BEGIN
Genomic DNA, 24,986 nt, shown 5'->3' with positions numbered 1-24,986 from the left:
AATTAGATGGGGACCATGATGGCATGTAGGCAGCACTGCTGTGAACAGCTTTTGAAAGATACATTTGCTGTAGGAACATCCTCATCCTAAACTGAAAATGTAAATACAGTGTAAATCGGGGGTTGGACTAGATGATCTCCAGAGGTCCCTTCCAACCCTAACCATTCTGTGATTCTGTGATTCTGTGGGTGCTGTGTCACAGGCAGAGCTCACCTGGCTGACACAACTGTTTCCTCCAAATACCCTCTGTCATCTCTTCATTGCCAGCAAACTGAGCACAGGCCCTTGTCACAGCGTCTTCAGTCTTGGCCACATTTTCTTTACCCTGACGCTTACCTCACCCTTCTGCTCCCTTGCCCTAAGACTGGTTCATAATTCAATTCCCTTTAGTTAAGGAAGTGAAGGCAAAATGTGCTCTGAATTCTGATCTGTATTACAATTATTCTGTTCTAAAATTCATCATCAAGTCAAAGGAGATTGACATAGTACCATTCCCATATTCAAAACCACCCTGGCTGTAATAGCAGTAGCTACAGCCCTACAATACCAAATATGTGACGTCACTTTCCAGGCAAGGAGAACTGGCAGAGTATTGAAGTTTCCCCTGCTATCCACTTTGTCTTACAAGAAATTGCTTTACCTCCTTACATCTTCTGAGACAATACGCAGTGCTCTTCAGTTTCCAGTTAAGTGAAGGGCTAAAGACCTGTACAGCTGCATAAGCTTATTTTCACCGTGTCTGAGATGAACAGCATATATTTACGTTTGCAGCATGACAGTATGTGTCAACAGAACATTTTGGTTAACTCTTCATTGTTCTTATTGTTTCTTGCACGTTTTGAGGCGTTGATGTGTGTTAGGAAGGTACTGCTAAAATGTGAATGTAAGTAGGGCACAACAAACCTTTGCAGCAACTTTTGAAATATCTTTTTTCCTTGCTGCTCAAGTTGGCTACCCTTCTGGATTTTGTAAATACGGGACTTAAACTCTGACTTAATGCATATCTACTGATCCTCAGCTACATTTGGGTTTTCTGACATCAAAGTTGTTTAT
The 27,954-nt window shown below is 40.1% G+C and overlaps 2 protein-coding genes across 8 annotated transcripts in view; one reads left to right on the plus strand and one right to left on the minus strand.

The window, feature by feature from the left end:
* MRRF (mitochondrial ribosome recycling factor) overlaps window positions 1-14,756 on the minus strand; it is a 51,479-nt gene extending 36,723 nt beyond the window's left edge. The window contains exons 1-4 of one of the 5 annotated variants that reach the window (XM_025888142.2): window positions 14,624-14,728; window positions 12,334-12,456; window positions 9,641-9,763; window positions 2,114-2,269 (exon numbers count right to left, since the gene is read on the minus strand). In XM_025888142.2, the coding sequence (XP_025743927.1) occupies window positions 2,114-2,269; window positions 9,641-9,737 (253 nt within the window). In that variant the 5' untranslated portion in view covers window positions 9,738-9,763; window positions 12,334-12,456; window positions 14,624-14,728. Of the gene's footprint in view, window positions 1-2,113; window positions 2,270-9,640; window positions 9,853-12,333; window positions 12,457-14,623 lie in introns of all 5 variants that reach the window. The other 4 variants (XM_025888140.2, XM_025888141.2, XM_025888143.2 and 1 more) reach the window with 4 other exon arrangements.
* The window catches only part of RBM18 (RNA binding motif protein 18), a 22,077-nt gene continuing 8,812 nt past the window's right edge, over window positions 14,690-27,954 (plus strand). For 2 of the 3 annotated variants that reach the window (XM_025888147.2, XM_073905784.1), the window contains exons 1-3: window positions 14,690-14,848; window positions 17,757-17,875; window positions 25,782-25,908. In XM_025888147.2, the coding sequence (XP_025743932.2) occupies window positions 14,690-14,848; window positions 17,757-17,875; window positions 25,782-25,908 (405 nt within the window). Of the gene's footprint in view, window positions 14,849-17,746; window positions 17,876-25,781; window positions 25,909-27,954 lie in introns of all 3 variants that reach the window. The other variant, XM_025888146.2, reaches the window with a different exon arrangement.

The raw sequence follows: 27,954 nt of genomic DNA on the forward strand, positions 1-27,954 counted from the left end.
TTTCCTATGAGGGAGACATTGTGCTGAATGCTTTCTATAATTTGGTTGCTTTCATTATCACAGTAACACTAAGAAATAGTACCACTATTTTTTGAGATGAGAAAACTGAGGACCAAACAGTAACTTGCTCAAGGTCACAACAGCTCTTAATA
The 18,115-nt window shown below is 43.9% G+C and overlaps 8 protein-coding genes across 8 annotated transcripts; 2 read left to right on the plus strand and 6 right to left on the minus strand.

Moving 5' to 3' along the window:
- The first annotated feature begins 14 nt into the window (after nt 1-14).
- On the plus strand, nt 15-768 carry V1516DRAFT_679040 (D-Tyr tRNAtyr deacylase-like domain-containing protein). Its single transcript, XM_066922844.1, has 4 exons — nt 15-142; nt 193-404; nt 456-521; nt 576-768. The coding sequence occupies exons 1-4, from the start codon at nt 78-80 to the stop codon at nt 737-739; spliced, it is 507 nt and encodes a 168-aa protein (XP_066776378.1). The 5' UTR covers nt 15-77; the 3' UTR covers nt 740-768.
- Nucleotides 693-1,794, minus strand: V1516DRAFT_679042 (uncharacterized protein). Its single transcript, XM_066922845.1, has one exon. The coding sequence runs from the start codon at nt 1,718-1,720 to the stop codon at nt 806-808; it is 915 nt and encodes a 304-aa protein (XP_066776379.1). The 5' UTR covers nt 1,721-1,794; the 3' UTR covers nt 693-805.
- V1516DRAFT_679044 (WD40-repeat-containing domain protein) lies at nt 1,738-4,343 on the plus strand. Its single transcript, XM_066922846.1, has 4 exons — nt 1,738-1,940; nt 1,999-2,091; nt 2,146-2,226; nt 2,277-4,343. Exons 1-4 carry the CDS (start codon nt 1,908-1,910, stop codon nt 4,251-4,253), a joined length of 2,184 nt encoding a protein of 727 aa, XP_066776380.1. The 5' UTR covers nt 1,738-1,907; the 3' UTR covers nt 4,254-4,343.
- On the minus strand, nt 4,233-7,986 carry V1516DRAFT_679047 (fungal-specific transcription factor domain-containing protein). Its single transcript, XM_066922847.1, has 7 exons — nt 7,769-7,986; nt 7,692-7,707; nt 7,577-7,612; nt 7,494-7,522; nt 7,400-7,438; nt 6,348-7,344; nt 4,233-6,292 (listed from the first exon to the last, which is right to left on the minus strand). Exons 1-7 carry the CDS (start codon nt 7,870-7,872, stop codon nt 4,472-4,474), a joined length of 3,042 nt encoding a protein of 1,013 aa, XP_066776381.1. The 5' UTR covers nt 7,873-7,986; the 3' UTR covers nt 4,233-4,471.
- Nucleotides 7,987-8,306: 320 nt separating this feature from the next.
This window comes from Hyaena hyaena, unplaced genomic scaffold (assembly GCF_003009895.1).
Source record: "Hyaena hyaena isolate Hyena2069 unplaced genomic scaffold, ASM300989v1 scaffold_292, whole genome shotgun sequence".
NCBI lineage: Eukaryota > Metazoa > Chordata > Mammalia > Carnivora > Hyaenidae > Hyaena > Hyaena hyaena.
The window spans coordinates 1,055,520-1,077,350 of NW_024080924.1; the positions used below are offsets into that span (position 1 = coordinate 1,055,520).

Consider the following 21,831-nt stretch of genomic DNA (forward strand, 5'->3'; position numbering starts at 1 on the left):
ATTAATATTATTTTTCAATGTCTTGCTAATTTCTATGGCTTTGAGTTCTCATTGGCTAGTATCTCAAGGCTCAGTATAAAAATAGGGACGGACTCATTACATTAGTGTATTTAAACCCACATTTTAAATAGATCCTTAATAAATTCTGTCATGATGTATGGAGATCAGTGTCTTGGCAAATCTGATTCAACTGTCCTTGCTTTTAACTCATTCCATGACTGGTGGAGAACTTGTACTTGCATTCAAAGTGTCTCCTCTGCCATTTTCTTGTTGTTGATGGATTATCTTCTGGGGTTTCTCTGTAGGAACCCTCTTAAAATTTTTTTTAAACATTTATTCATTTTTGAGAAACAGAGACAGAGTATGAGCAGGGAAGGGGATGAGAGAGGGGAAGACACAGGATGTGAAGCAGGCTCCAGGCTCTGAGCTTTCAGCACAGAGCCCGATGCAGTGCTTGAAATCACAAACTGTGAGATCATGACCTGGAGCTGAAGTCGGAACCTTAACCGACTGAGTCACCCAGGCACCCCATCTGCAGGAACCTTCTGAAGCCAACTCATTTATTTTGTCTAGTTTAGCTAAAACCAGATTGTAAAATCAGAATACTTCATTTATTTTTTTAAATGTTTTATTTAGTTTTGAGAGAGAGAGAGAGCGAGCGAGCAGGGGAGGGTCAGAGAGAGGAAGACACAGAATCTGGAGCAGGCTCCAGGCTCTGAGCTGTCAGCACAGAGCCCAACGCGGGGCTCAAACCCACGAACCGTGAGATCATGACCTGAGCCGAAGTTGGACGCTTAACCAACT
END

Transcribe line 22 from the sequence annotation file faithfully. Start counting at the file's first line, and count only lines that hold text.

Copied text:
ATTAATATTATTTTTCAATGTCTTGCTAATTTCTATGGCTTTGAGTTCTCATTGGCTAGTATCTCAAGGCTCAGTATAAAAATAGGGACGGACTCATTACATTAGTGTATTTAAACCCACATTTTAAATAGATCCTTAATAAATTCTGTCATGATGTATGGAGATCAGTGTCTTGGCAAATCTGATTCAACTGTCCTTGCTTTTAACTCATTCCATGACTGGTGGAGAACTTGTACTTGCATTCAAAGTGTCTCCTCTGCCATTTTCTTGTTGTTGATGGATTATCTTCTGGGGTTTCTCTGTAGGAACCCTCTTAAAATTTTTTTTAAACATTTATTCATTTTTGAGAAACAGAGACAGAGTATGAGCAGGGAAGGGGATGAGAGAGGGGAAGACACAGGATGTGAAGCAGGCTCCAGGCTCTGAGCTTTCAGCACAGAGCCCGATGCAGTGCTTGAAATCACAAACTGTGAGATCATGACCTGGAGCTGAAGTCGGAACCTTAACCGACTGAGTCACCCAGGCACCCCATCTGCAGGAACCTTCTGAAGCCAACTCATTTATTTTGTCTAGTTTAGCTAAAACCAGATTGTAAAATCAGAATACTTCATTTATTTTTTTAAATGTTTTATTTAGTTTTGAGAGAGAGAGAGAGCGAGCGAGCAGGGGAGGGTCAGAGAGAGGAAGACACAGAATCTGGAGCAGGCTCCAGGCTCTGAGCTGTCAGCACAGAGCCCAACGCGGGGCTCAAACCCACGAACCGTGAGATCATGACCTGAGCCGAAGTTGGACGCTTAACCAACT